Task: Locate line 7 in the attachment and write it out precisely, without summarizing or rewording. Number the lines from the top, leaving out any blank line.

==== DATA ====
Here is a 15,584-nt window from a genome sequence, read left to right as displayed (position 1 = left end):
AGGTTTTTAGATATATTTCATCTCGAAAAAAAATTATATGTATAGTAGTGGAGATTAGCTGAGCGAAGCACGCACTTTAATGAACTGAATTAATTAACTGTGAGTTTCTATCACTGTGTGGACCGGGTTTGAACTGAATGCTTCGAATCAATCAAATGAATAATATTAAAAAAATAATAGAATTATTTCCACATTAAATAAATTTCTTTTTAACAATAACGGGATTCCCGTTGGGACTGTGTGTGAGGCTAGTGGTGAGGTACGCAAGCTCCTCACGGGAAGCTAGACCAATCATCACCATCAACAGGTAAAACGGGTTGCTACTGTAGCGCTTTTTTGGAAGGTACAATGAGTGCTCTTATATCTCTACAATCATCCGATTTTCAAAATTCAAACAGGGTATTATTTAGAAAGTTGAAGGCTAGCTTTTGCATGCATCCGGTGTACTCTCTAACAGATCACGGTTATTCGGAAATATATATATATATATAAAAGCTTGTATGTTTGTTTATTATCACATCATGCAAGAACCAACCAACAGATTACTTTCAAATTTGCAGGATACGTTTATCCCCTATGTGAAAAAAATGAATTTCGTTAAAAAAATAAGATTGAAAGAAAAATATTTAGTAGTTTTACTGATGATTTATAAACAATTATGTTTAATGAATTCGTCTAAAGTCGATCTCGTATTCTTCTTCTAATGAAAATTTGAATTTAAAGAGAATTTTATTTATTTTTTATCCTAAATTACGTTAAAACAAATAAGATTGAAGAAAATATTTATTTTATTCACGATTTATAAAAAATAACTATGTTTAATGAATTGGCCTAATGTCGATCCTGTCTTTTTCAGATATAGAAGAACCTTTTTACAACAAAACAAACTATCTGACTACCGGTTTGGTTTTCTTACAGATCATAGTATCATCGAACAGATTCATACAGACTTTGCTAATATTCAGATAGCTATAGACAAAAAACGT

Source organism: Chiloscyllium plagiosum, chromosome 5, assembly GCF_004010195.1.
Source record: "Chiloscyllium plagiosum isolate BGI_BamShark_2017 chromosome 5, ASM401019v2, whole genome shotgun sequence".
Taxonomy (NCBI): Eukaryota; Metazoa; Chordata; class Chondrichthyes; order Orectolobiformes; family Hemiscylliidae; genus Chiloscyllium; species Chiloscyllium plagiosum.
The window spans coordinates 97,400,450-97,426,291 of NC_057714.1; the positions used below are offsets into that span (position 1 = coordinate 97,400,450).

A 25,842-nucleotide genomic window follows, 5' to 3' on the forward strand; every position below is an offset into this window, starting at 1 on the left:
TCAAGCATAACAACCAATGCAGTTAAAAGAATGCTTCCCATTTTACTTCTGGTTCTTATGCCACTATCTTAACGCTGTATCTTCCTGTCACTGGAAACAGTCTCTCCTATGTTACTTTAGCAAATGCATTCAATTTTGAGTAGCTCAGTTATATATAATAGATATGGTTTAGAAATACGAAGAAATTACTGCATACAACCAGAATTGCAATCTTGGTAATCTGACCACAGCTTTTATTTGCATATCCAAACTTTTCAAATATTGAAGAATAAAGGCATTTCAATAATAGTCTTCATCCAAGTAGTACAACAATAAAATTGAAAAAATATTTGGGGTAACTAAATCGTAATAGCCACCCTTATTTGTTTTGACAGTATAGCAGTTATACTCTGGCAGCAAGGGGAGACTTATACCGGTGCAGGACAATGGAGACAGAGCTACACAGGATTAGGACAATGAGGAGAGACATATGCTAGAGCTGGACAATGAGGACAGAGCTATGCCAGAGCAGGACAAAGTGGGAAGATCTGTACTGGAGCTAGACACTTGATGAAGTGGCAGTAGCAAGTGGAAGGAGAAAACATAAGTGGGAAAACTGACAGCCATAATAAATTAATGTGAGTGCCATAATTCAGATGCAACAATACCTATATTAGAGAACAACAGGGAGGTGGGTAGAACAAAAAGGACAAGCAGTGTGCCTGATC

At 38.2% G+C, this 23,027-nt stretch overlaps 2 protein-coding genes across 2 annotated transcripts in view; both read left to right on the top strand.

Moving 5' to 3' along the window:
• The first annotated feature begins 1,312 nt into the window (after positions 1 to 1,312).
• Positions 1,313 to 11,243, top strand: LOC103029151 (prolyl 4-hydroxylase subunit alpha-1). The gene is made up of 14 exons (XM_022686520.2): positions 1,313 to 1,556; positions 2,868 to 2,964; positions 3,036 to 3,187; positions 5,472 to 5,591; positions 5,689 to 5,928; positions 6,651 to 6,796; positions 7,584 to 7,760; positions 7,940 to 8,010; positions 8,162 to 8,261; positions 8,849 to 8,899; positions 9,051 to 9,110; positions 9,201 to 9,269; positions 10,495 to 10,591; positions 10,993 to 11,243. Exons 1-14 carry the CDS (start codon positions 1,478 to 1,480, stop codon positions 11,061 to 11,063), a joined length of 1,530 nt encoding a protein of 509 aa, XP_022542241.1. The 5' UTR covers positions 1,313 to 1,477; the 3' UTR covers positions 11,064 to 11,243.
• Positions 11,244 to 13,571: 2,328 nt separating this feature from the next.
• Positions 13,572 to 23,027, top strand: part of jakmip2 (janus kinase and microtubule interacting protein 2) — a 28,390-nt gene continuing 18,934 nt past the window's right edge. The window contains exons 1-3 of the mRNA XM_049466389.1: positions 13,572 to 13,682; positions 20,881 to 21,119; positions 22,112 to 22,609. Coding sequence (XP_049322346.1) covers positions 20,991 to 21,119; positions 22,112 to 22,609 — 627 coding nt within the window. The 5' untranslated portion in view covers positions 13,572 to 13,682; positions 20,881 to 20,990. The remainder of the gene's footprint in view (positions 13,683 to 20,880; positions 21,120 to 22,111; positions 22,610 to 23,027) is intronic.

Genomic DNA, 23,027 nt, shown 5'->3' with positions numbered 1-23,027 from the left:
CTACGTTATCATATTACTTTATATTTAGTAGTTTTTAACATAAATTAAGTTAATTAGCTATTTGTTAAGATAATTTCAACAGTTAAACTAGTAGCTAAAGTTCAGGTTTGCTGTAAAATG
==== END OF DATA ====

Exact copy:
A 25,842-nucleotide genomic window follows, 5' to 3' on the forward strand; every position below is an offset into this window, starting at 1 on the left: